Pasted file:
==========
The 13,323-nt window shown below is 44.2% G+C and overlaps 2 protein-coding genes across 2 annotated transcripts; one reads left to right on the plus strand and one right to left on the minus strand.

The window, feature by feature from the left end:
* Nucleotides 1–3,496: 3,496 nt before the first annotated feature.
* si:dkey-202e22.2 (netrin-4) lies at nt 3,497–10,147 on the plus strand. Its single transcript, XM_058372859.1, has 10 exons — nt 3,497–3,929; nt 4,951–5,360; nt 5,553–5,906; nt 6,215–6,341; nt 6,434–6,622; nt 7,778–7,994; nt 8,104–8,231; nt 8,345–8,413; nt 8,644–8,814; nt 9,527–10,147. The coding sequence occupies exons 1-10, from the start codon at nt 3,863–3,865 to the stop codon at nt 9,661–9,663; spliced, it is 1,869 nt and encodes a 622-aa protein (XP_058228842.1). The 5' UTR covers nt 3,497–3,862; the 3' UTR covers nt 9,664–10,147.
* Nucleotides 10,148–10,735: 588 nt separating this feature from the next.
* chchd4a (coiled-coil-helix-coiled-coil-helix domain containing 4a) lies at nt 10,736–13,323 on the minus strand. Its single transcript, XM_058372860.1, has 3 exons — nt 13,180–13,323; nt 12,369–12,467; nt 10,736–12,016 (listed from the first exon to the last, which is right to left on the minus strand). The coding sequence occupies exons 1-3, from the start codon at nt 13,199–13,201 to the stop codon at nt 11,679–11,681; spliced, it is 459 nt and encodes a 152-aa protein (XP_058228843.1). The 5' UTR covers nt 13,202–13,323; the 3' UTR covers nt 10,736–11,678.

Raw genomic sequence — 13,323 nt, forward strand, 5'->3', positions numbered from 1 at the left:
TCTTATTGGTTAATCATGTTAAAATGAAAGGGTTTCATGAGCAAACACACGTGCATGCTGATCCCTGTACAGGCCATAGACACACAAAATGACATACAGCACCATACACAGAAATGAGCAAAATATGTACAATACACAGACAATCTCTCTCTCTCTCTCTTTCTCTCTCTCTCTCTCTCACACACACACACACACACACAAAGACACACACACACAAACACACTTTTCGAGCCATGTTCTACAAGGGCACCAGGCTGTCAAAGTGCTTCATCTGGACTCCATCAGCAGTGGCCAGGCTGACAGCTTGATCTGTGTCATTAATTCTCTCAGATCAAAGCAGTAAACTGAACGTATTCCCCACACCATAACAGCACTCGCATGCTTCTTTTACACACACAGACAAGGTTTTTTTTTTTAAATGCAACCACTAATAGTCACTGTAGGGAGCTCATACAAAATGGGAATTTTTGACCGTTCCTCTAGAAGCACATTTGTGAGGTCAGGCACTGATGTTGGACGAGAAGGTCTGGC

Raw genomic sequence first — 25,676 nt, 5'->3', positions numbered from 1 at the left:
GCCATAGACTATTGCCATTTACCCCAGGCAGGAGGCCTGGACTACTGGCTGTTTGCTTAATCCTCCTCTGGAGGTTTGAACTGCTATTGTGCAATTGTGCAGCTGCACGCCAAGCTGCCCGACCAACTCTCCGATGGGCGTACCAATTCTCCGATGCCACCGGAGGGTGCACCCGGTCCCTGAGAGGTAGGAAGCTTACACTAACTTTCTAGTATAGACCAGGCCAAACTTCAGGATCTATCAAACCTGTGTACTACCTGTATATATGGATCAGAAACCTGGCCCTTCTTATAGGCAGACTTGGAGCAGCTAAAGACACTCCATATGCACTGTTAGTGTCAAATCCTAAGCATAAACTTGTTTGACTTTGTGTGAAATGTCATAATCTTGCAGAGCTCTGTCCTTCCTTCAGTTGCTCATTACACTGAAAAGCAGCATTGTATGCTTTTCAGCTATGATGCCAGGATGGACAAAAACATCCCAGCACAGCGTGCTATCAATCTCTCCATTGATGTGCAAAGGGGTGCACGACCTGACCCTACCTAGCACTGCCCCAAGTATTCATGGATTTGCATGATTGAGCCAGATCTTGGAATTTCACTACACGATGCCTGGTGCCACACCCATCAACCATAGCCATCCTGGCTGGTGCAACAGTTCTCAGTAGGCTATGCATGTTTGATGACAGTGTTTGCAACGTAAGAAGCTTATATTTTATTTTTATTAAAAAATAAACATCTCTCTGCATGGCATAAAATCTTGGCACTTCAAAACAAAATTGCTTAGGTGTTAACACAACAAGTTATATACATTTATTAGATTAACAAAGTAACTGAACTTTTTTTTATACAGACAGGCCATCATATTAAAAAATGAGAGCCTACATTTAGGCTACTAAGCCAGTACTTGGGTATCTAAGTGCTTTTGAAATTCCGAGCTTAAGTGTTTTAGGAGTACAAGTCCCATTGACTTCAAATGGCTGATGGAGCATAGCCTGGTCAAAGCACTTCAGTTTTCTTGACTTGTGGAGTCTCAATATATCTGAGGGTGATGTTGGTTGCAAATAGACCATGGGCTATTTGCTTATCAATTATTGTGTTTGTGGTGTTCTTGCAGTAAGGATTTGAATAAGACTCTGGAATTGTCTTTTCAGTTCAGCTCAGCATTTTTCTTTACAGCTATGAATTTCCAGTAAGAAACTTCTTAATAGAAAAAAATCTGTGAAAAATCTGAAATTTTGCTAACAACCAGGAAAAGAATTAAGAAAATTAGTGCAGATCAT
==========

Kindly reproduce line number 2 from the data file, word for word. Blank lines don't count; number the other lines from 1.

The window, feature by feature from the left end: